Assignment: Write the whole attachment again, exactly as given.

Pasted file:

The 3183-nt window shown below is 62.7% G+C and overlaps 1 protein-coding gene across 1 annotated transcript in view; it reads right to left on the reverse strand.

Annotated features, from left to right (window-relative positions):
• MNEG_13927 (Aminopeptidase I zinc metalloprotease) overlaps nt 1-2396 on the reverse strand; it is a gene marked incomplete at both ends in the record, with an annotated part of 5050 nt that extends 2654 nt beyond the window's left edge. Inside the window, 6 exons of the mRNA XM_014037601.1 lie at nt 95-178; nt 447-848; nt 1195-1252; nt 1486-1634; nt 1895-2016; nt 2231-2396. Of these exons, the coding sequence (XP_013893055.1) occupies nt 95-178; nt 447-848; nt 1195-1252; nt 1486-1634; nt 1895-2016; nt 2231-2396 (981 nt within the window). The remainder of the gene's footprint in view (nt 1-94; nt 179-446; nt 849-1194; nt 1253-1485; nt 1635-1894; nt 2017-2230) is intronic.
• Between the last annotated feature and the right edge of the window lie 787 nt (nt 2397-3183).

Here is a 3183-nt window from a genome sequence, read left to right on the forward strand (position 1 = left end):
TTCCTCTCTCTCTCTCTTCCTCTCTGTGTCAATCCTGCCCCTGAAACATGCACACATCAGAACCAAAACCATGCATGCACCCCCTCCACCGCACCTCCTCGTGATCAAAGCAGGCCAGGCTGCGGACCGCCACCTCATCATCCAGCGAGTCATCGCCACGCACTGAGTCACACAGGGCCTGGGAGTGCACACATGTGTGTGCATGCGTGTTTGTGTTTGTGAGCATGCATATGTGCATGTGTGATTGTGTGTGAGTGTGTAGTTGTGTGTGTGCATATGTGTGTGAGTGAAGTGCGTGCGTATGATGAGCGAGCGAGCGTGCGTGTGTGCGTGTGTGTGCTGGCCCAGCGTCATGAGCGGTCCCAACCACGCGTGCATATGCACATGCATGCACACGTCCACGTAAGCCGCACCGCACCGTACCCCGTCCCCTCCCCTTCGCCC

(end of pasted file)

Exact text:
The 3183-nt window shown below is 62.7% G+C and overlaps 1 protein-coding gene across 1 annotated transcript in view; it reads right to left on the reverse strand.

Annotated features, from left to right (window-relative positions):
• MNEG_13927 (Aminopeptidase I zinc metalloprotease) overlaps nt 1-2396 on the reverse strand; it is a gene marked incomplete at both ends in the record, with an annotated part of 5050 nt that extends 2654 nt beyond the window's left edge. Inside the window, 6 exons of the mRNA XM_014037601.1 lie at nt 95-178; nt 447-848; nt 1195-1252; nt 1486-1634; nt 1895-2016; nt 2231-2396. Of these exons, the coding sequence (XP_013893055.1) occupies nt 95-178; nt 447-848; nt 1195-1252; nt 1486-1634; nt 1895-2016; nt 2231-2396 (981 nt within the window). The remainder of the gene's footprint in view (nt 1-94; nt 179-446; nt 849-1194; nt 1253-1485; nt 1635-1894; nt 2017-2230) is intronic.
• Between the last annotated feature and the right edge of the window lie 787 nt (nt 2397-3183).

Here is a 3183-nt window from a genome sequence, read left to right on the forward strand (position 1 = left end):
TTCCTCTCTCTCTCTCTTCCTCTCTGTGTCAATCCTGCCCCTGAAACATGCACACATCAGAACCAAAACCATGCATGCACCCCCTCCACCGCACCTCCTCGTGATCAAAGCAGGCCAGGCTGCGGACCGCCACCTCATCATCCAGCGAGTCATCGCCACGCACTGAGTCACACAGGGCCTGGGAGTGCACACATGTGTGTGCATGCGTGTTTGTGTTTGTGAGCATGCATATGTGCATGTGTGATTGTGTGTGAGTGTGTAGTTGTGTGTGTGCATATGTGTGTGAGTGAAGTGCGTGCGTATGATGAGCGAGCGAGCGTGCGTGTGTGCGTGTGTGTGCTGGCCCAGCGTCATGAGCGGTCCCAACCACGCGTGCATATGCACATGCATGCACACGTCCACGTAAGCCGCACCGCACCGTACCCCGTCCCCTCCCCTTCGCCC